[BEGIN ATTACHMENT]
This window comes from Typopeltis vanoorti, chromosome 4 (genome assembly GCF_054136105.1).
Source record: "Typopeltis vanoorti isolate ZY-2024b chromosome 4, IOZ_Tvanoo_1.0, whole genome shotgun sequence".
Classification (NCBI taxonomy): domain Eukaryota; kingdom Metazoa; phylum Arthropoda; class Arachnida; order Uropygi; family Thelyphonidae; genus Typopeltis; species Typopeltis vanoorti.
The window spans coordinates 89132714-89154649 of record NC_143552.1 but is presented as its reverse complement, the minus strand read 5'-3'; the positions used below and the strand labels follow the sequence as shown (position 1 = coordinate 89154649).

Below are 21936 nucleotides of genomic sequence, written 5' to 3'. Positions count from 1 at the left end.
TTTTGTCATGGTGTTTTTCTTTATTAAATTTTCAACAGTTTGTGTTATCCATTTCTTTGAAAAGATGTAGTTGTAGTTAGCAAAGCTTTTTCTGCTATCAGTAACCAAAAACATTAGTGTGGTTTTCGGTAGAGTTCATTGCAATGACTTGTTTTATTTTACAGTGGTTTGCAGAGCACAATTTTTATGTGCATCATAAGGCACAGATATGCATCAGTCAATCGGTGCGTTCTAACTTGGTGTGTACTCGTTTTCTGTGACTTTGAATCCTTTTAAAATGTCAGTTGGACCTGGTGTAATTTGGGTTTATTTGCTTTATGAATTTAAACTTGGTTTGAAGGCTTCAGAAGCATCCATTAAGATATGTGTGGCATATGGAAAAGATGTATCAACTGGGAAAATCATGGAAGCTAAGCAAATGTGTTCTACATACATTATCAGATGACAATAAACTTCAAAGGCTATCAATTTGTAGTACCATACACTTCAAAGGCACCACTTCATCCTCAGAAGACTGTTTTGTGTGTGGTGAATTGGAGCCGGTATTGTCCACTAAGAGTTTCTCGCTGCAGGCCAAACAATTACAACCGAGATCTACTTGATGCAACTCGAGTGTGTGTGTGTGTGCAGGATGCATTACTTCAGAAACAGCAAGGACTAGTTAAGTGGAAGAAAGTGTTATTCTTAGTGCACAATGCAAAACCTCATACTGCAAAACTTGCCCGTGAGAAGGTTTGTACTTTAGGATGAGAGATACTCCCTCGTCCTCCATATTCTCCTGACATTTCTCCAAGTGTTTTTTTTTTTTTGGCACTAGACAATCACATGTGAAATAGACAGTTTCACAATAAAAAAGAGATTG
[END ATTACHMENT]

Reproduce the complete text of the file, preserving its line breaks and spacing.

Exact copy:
This window comes from Typopeltis vanoorti, chromosome 4 (genome assembly GCF_054136105.1).
Source record: "Typopeltis vanoorti isolate ZY-2024b chromosome 4, IOZ_Tvanoo_1.0, whole genome shotgun sequence".
Classification (NCBI taxonomy): domain Eukaryota; kingdom Metazoa; phylum Arthropoda; class Arachnida; order Uropygi; family Thelyphonidae; genus Typopeltis; species Typopeltis vanoorti.
The window spans coordinates 89132714-89154649 of record NC_143552.1 but is presented as its reverse complement, the minus strand read 5'-3'; the positions used below and the strand labels follow the sequence as shown (position 1 = coordinate 89154649).

Below are 21936 nucleotides of genomic sequence, written 5' to 3'. Positions count from 1 at the left end.
TTTTGTCATGGTGTTTTTCTTTATTAAATTTTCAACAGTTTGTGTTATCCATTTCTTTGAAAAGATGTAGTTGTAGTTAGCAAAGCTTTTTCTGCTATCAGTAACCAAAAACATTAGTGTGGTTTTCGGTAGAGTTCATTGCAATGACTTGTTTTATTTTACAGTGGTTTGCAGAGCACAATTTTTATGTGCATCATAAGGCACAGATATGCATCAGTCAATCGGTGCGTTCTAACTTGGTGTGTACTCGTTTTCTGTGACTTTGAATCCTTTTAAAATGTCAGTTGGACCTGGTGTAATTTGGGTTTATTTGCTTTATGAATTTAAACTTGGTTTGAAGGCTTCAGAAGCATCCATTAAGATATGTGTGGCATATGGAAAAGATGTATCAACTGGGAAAATCATGGAAGCTAAGCAAATGTGTTCTACATACATTATCAGATGACAATAAACTTCAAAGGCTATCAATTTGTAGTACCATACACTTCAAAGGCACCACTTCATCCTCAGAAGACTGTTTTGTGTGTGGTGAATTGGAGCCGGTATTGTCCACTAAGAGTTTCTCGCTGCAGGCCAAACAATTACAACCGAGATCTACTTGATGCAACTCGAGTGTGTGTGTGTGTGCAGGATGCATTACTTCAGAAACAGCAAGGACTAGTTAAGTGGAAGAAAGTGTTATTCTTAGTGCACAATGCAAAACCTCATACTGCAAAACTTGCCCGTGAGAAGGTTTGTACTTTAGGATGAGAGATACTCCCTCGTCCTCCATATTCTCCTGACATTTCTCCAAGTGTTTTTTTTTTTTTGGCACTAGACAATCACATGTGAAATAGACAGTTTCACAATAAAAAAGAGATTG